He did not weep that evening, when Thor, damp-eyed, shuffled through his door and clambered into his bed, and he did not weep even as slumber stole away his brother’s tears.
Loki did not sleep. Instead, he clutched the Will-O’-the-Wisp tight to his chest and stared down into its light.
Once upon a time, the firebird will find a little prince far from his home, and sweep him away on a great adventure.
Once upon a time.
But not yet.
There was no warning when it happened, just a sudden hush, a brief, incendiary moment when the air crackled with heat, when his Will-O’-the-Wisp flared in his heart, so bright that Loki thought his chest might split from the force of it--
A great flash of lightning, too blinding for even Thor to contain, the searing scent of foreign magic, and silence in its wake, all the courtiers and guards struck dumb, and Loki--
Loki did not move, did not breathe, did not blink.
In the stillness of the throne room, the faerie floated, beautiful and indifferent, cool blue eyes regarding the dias with casual disinterest. Clad in the rich colors of Avalon’s royal house, he shone, moon-pale hair a sweeping veil behind him, the gold of a proven warrior gleaming at his wrists and breast, his garments edged in the same glittering hue. His skin was pale, his stature slight, and his delicate features fixed in an expression of utter apathy.
A heartbeat or an eternity passed, first one, then another, and still none spoke, none moved.
A shift, a shimmer, and one slender arm reached out, slim fingers closing around naught but air, and then there was a man there, an Asgardian warrior, dangling from the faerie’s grip, rolling eyes wide with terror, the only part of him that moved--perhaps the only part of him that could. The man made no sound, no whimper nor plea nor gasp for breath--merely hung there, slowly suffocating, beneath the gentle, inexorable pressure of an immortal hand against his throat.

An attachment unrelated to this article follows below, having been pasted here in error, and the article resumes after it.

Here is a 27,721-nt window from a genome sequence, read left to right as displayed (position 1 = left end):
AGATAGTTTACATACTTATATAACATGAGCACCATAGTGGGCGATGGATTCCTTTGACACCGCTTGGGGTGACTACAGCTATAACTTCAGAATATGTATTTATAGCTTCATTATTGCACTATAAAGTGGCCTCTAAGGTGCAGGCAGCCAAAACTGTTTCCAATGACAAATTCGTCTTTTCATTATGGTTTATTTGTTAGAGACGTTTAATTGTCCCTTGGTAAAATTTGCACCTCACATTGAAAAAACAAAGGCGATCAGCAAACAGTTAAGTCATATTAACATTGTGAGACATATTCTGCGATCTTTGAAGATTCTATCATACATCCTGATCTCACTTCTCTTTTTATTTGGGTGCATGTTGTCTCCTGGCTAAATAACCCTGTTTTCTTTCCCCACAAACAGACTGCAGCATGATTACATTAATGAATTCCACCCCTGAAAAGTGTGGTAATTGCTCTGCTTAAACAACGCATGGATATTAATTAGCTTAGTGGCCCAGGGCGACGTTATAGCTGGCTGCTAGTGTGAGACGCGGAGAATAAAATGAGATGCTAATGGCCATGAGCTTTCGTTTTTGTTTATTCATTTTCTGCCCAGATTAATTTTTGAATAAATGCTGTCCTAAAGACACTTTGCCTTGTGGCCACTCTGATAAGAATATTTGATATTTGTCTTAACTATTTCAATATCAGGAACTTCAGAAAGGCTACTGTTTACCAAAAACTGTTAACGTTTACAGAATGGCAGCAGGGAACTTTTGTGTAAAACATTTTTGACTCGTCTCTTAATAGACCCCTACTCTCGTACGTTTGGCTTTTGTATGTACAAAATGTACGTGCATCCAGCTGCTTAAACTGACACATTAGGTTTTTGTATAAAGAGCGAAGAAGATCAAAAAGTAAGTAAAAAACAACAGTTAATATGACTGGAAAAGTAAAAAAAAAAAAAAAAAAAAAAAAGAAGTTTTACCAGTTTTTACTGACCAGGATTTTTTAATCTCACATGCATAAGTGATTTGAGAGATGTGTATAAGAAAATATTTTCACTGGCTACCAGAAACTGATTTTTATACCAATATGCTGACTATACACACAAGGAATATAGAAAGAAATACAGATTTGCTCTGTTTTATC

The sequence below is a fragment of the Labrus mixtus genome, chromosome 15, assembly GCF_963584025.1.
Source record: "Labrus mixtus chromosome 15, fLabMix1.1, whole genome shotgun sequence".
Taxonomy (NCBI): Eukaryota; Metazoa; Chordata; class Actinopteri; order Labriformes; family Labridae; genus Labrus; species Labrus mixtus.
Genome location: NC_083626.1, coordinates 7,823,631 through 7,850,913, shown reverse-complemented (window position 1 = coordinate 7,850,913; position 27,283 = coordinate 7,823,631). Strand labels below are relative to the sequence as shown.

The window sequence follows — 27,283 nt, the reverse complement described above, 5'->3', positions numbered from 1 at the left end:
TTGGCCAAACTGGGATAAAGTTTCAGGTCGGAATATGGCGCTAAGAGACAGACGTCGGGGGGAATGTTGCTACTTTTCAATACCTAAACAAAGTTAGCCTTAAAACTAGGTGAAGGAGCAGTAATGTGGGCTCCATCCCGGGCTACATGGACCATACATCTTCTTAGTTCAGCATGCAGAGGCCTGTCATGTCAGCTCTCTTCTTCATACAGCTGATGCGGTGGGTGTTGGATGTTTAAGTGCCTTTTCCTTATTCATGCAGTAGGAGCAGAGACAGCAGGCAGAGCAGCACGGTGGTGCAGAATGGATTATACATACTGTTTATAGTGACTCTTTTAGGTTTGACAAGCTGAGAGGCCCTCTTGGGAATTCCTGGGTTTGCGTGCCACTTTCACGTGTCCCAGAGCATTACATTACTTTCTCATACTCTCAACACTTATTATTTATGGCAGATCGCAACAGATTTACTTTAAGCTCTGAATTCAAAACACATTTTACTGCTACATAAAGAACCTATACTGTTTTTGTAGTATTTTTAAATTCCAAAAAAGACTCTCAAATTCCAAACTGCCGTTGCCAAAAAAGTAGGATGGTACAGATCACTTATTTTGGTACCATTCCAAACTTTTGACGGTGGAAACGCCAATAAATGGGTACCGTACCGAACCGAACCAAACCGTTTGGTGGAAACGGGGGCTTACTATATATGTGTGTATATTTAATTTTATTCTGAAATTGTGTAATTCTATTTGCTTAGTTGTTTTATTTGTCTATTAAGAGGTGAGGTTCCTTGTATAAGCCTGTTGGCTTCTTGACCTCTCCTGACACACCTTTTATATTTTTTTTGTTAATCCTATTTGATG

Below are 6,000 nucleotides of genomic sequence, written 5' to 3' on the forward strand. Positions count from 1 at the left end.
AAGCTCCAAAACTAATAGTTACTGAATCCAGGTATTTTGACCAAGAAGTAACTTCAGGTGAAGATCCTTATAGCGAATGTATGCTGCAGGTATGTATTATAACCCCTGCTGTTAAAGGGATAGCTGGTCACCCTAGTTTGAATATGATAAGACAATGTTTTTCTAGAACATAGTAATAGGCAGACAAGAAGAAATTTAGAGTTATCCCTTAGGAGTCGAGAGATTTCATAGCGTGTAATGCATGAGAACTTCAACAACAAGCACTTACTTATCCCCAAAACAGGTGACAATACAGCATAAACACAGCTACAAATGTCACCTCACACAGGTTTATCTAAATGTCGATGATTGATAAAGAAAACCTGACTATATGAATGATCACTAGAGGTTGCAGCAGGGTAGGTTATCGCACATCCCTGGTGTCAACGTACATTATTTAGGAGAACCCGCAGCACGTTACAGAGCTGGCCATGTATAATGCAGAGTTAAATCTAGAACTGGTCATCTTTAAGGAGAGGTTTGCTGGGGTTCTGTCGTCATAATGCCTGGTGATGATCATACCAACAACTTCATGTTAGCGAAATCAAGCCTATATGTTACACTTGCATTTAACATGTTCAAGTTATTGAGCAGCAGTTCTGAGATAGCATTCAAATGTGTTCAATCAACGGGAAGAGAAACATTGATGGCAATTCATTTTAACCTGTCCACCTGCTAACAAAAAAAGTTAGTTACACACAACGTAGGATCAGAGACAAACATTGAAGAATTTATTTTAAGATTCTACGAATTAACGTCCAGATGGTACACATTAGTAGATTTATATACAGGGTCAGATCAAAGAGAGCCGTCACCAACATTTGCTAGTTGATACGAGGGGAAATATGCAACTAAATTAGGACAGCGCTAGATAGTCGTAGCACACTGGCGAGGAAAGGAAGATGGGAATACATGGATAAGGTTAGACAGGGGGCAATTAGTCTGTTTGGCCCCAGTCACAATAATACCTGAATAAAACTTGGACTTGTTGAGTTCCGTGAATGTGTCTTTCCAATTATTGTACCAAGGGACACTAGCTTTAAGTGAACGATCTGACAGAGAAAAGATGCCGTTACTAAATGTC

In the quiet, the sound of his father rising was louder than it should have been, louder than it had ever been before.
“We are honored,” Father said, striding forward from his throne with even, steady steps, “that the Voice of Avalon might visit our court and kingdom.”
The Voice of Avalon. Spoken of with fond, glowing tones by Wotan, and with cautious respect by Loki’s mother and father. A member of the ruling house in his own right, he was less an ambassador than an embodiment of his Lord’s will, for the Voice--and Hand, if the rumors were true--spoke and acted with all of the might and authority of the faerie kingdom.
A perfect second, clever and skillful, clad in the guise of a beautiful youth.
Loki inhaled sharply, a quiet gasp for air, and summer-bright magic scalded his mouth, burned through his lungs and sent his own magic reeling. The Puck.